What is an ISA?
An ISA (Individual savings account) is a tax allowance set by the government to encourage savings.
Every individual in the UK over the age of 18 has a set amount of savings they save per tax year with any liability to tax. This ISA allowance is set by the government and can go into a Cash ISA and or Stocks & Shares ISA. You can also use the cash and stocks and shares allowance separately.
If you are under 18 there is a new individual savings accounts for children, known as 'Junior ISAs, are now available. The accounts offer parents a tax-free way to save for children who don't have a Child Trust Fund.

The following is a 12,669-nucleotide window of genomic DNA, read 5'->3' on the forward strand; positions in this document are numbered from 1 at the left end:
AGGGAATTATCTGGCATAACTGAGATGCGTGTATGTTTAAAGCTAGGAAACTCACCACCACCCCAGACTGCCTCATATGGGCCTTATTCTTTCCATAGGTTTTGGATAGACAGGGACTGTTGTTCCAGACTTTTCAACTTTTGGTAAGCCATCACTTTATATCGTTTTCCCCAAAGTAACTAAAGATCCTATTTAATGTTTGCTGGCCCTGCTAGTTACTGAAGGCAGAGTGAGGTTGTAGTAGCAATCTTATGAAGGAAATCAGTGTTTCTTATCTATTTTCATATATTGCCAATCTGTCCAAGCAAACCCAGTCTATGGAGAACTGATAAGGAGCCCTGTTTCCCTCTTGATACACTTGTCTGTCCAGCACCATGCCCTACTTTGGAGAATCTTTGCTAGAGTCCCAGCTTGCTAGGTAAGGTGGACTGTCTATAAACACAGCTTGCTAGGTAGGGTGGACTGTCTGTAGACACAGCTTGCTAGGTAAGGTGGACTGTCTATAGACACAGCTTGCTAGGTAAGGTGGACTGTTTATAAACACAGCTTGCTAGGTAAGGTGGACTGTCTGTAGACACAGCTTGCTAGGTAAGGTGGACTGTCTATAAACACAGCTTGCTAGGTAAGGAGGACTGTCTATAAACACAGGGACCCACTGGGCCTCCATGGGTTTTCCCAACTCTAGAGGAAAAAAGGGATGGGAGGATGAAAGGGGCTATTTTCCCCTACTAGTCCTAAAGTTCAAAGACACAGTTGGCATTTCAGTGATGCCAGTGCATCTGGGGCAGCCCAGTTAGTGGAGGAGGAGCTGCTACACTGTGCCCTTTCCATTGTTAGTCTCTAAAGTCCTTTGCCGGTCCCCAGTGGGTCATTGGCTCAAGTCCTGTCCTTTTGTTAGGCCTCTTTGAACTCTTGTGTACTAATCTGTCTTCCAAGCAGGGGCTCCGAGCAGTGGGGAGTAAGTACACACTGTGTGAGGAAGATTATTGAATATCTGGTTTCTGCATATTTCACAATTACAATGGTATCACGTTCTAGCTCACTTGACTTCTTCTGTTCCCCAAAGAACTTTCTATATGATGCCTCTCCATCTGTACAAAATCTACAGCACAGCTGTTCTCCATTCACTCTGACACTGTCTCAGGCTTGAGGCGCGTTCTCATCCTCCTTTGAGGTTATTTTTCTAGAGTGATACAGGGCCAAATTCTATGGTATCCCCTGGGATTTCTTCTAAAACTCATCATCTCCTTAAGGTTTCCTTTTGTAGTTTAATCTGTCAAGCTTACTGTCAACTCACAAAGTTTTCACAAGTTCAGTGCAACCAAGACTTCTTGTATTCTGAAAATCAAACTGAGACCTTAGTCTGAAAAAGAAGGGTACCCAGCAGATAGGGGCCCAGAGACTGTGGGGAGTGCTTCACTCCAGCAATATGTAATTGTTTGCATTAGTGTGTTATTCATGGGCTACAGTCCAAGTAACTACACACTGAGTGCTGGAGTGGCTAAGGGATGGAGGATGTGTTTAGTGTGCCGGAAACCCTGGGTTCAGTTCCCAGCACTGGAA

Anybody can put money into a Junior ISA. The total limit for payments into Junior ISA again is set by the government each year. There will be no tax to pay on any interest or gains.
The money in a Junior ISA belongs to the child, but they can not take the money out until they are 18. They can then decide what they want to do with it.If the child chooses not to take the money out, the Junior ISA will automatically become an ISA.